Wednesday, May 28

If only every morning was so successful...

I arrived at my Italian School, spot on 9am, to find no one else there. 

Today, with the 3 hours I was expecting to be sitting at a desk completing mind-numbingly boring Italian reading and writing exams I have managed to:

- get my Carta d'Identità (hooray...only 2 years 9 months behind!)

- ask the very hot-headed lady at the Rai customer service how I declare that I do not own a television and therefore paying for the licence to have one seems, well, down right ridiculous.

The very hostile lady did eventually warm up a bit and inform me that because I didn't declare this 2 years ago when I moved out of the house that had the television, I have to pay 2 and a half years of the licence anyway.  But I can write a letter to the television people explaining my circumstances so hopefully I won't pay in the future.  Yes, I know it all makes no sense.  No, I'm not going to just ignore it, I'll do what I have to to make sure I never pay anything in the future.

- apply for an online bank account which has no charges for transfers (i.e. paying my rent which is currently costing me €3 each time) nor charges for withdrawals internationally.

Now I just have to verify my identity via webcam on Friday morning.  Oh, that, and put money in the account...easier said than done!

- scan all the paperwork needed to process a claim from the last car I hired in Italy.

Please, people, do me a favour and don't use Sicily by Car, as a car hirer (otherwise known as "Dollar", "Thrifty", "AutoEurope" and "AutoEuropa").  It's all hunky-dory if you don't have any damages, but if, in the very unlikely event you do have problems, they don't half sting ya!

- ignore the email from my Masters tutor...that can wait...he's probably telling me my proposal is barking up the wrong tree anyway!

And that's all before 12.30pm.  I know some people that would've taken months to get all that lot done!!!

Brava La-oo-ra, brava!

Saturday, May 24

I'm digressing somewhat.

Wowsers, a month since the last blog post...

Today I'm having a day to catch up on myself.  Look through the credit card bill, check up on the places I have to go to sort things out: assessing the preparations before the action-if you like.  I've also been reading up a lot about 'playwork' and have found myself wondering how I can become a bit more like a 'real' playworker in my current job.  It's a bit of a digression from my Masters but hey, it's a lazy day.

As this academic year slowly creeps to an end, and I love the end to my academic year as it consists of over a month playing on the beach, I'm projecting my thoughts to September and how to create an environment that can truly 'teach English through play' but I keep stumbling upon one problem:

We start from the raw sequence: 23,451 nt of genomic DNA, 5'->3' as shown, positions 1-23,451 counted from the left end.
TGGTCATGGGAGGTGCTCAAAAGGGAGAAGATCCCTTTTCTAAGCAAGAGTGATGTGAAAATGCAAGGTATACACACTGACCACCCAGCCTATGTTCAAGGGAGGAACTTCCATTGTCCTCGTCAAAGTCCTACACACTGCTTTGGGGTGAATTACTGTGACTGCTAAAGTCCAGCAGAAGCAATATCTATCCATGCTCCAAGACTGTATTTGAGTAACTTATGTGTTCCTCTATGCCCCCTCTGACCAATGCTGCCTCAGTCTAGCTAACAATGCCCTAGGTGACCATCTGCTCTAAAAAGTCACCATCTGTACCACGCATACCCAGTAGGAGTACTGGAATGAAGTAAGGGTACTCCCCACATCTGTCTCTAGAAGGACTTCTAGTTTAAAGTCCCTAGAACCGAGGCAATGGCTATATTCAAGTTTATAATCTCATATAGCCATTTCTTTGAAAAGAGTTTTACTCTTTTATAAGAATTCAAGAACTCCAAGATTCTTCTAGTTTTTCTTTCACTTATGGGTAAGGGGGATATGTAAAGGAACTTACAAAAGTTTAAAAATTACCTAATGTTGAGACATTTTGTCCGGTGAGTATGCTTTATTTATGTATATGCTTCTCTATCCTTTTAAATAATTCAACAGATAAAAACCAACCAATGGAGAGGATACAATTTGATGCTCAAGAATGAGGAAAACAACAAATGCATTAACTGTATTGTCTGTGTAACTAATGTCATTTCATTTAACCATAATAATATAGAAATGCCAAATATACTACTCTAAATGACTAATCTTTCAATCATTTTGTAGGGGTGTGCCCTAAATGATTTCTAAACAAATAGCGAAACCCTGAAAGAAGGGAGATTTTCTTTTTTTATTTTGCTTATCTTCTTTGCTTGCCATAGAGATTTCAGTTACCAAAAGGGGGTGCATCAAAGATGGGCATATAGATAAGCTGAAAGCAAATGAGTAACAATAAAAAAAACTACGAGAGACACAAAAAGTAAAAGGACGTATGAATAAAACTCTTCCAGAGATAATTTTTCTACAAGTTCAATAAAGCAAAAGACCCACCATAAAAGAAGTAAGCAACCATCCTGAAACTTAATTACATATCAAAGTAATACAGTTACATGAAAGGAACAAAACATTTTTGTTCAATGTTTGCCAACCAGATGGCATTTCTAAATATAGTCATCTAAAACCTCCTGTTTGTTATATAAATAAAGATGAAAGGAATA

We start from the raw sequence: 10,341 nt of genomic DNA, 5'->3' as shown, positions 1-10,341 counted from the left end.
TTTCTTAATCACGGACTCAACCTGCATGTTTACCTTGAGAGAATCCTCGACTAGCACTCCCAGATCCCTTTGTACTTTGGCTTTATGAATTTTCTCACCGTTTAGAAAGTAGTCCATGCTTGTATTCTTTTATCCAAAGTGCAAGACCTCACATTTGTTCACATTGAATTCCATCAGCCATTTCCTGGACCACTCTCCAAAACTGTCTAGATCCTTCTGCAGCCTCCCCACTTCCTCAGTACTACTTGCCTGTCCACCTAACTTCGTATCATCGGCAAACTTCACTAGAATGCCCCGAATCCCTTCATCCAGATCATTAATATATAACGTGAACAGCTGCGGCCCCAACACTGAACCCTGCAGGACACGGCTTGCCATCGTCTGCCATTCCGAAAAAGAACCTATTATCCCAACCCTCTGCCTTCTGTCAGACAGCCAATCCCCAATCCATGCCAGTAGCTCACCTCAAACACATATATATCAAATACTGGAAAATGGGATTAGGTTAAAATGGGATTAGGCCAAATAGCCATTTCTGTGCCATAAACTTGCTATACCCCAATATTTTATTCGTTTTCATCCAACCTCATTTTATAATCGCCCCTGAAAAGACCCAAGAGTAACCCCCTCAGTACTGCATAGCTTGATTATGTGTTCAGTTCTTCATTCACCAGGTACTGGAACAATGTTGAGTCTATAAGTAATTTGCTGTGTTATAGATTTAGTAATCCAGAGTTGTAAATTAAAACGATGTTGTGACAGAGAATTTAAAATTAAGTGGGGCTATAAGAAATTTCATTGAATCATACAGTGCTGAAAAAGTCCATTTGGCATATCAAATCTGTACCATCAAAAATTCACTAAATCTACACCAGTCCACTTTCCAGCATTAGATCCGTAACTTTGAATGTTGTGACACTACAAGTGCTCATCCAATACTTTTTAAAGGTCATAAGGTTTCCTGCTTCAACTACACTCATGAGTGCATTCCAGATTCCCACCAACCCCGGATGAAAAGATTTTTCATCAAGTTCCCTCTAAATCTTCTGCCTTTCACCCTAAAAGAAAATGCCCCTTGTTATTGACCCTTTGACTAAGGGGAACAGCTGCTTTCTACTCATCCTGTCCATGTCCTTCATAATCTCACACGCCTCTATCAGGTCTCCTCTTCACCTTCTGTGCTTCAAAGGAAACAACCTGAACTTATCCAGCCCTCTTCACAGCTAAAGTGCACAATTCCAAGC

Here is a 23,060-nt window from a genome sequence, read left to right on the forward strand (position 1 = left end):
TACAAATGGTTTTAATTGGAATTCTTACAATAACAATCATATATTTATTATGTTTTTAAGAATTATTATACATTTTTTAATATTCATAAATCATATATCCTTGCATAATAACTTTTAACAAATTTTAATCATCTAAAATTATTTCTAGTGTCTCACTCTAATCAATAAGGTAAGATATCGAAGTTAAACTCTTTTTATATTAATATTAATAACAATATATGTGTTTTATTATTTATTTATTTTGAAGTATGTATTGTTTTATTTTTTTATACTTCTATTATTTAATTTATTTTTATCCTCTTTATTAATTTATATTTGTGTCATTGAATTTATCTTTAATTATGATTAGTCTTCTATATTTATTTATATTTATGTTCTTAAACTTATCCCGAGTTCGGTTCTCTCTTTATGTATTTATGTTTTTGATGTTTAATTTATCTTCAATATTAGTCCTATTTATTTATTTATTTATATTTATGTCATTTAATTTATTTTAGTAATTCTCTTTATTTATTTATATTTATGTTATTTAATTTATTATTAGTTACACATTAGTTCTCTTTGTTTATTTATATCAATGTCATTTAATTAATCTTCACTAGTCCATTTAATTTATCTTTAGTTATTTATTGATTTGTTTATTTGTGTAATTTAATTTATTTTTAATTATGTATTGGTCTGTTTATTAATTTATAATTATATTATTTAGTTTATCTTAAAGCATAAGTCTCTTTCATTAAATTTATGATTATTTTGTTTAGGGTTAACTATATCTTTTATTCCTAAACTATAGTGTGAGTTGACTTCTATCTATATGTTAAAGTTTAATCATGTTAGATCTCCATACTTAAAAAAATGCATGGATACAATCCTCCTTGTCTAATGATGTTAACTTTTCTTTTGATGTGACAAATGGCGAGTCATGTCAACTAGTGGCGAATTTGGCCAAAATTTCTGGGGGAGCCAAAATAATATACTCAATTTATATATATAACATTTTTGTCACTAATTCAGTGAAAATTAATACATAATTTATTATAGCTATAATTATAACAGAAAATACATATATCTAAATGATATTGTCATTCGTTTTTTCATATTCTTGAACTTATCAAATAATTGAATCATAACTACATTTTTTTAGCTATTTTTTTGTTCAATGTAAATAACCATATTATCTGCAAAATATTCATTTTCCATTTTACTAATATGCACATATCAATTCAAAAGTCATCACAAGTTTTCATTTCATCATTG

Play is a set of behaviors that are freely chosen, personally directed, and intrinsically motivated.

(as quoted from 'The Play Primer' by Penny Wilson, downloadable here:

You've got to read it a few times to really understand.  So read it over, please.

The problem is that the children I support will freely choose to speak in Italian making the job of teaching English just that little bit...trickier?

However, this years leavers not be speaking English with all the correct grammatical bells and whistles but they can definitely explain their thinking in a way that is pretty coherent without "translating".  We have discussed everything from the sun to the moon, from Australia to Italy and back, in this years project 'The World and Us'.  Plus, in doing so we have also learnt some pretty advanced social and emotional skills too.

Like, just the other day, we watched the video of my Mum having her hair cut in aid of a brain tumour charity.  Afterwards, the children that are this years 'leavers' remained to have a chat: they had many, many questions. We ended up discussing the brain, its function, what it's like, where it is, why it's 'in our head'.  This was all illustrated, thanks to the latest addition of an Interactive Whiteboard, by x-rays and images of brains to assist with the explanations they were after.  Of course I was careful in how far I took the explanations, emphasising how tumours are rare in the hope to avoide any sleepless nights.  

Something worries me though.  I would have never been able to plan this type of investigation using a planning format from my previous school and I'm beginning to wonder if I can ever return to the formalised schooling practices I was once able to mentor others in doing.  But then again, I have been able to do that in the past so I could do it again if I chose to.  It's just that the National Curriculum is not my outcome at the moment, nor are the completion of APP sheets, mid-term plans etc. etc.   In fact the learning objective, the WALT (We are learning to...) for everything I do is quite simply 'interact in and with English', whereas the WILT (What I'm looking for...) is 'interactions in English'.  Simples.  I just have to remind myself of that sometimes!